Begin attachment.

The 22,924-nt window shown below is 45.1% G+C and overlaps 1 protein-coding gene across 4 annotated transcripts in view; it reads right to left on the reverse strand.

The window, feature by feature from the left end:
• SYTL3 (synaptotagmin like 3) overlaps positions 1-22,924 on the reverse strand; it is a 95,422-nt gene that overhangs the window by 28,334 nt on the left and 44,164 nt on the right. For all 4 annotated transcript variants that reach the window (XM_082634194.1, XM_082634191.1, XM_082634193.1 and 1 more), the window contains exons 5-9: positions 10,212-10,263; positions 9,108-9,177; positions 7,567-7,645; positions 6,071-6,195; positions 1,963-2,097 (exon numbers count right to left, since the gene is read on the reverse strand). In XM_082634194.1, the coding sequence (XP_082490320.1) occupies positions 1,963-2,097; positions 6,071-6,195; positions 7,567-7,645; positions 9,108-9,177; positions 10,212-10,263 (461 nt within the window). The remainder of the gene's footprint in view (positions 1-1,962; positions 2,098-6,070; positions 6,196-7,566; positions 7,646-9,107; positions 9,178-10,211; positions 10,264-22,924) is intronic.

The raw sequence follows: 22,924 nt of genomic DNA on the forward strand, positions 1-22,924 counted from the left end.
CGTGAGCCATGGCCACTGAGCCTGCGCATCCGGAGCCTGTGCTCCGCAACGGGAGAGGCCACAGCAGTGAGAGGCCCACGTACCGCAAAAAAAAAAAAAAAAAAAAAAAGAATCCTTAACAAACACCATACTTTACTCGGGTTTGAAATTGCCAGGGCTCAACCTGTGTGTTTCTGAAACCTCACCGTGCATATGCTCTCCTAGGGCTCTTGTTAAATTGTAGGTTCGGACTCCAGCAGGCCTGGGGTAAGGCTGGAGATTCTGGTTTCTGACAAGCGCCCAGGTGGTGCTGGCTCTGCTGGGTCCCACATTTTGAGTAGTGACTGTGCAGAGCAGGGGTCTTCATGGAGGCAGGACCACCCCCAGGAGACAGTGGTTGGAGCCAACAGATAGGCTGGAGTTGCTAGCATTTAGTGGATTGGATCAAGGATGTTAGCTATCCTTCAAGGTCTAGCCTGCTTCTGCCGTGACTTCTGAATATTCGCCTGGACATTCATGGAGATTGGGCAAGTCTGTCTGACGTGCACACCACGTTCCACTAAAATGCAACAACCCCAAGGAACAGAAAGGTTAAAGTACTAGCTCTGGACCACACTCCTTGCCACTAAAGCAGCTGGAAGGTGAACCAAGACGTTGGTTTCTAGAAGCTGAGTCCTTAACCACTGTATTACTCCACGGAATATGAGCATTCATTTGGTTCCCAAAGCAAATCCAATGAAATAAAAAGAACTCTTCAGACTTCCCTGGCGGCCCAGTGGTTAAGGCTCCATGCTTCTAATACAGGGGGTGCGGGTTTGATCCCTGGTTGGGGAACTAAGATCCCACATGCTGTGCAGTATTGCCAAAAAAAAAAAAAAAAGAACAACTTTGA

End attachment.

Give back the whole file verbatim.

The 22,924-nt window shown below is 45.1% G+C and overlaps 1 protein-coding gene across 4 annotated transcripts in view; it reads right to left on the reverse strand.

The window, feature by feature from the left end:
• SYTL3 (synaptotagmin like 3) overlaps positions 1-22,924 on the reverse strand; it is a 95,422-nt gene that overhangs the window by 28,334 nt on the left and 44,164 nt on the right. For all 4 annotated transcript variants that reach the window (XM_082634194.1, XM_082634191.1, XM_082634193.1 and 1 more), the window contains exons 5-9: positions 10,212-10,263; positions 9,108-9,177; positions 7,567-7,645; positions 6,071-6,195; positions 1,963-2,097 (exon numbers count right to left, since the gene is read on the reverse strand). In XM_082634194.1, the coding sequence (XP_082490320.1) occupies positions 1,963-2,097; positions 6,071-6,195; positions 7,567-7,645; positions 9,108-9,177; positions 10,212-10,263 (461 nt within the window). The remainder of the gene's footprint in view (positions 1-1,962; positions 2,098-6,070; positions 6,196-7,566; positions 7,646-9,107; positions 9,178-10,211; positions 10,264-22,924) is intronic.

The raw sequence follows: 22,924 nt of genomic DNA on the forward strand, positions 1-22,924 counted from the left end.
CGTGAGCCATGGCCACTGAGCCTGCGCATCCGGAGCCTGTGCTCCGCAACGGGAGAGGCCACAGCAGTGAGAGGCCCACGTACCGCAAAAAAAAAAAAAAAAAAAAAAAGAATCCTTAACAAACACCATACTTTACTCGGGTTTGAAATTGCCAGGGCTCAACCTGTGTGTTTCTGAAACCTCACCGTGCATATGCTCTCCTAGGGCTCTTGTTAAATTGTAGGTTCGGACTCCAGCAGGCCTGGGGTAAGGCTGGAGATTCTGGTTTCTGACAAGCGCCCAGGTGGTGCTGGCTCTGCTGGGTCCCACATTTTGAGTAGTGACTGTGCAGAGCAGGGGTCTTCATGGAGGCAGGACCACCCCCAGGAGACAGTGGTTGGAGCCAACAGATAGGCTGGAGTTGCTAGCATTTAGTGGATTGGATCAAGGATGTTAGCTATCCTTCAAGGTCTAGCCTGCTTCTGCCGTGACTTCTGAATATTCGCCTGGACATTCATGGAGATTGGGCAAGTCTGTCTGACGTGCACACCACGTTCCACTAAAATGCAACAACCCCAAGGAACAGAAAGGTTAAAGTACTAGCTCTGGACCACACTCCTTGCCACTAAAGCAGCTGGAAGGTGAACCAAGACGTTGGTTTCTAGAAGCTGAGTCCTTAACCACTGTATTACTCCACGGAATATGAGCATTCATTTGGTTCCCAAAGCAAATCCAATGAAATAAAAAGAACTCTTCAGACTTCCCTGGCGGCCCAGTGGTTAAGGCTCCATGCTTCTAATACAGGGGGTGCGGGTTTGATCCCTGGTTGGGGAACTAAGATCCCACATGCTGTGCAGTATTGCCAAAAAAAAAAAAAAAAGAACAACTTTGA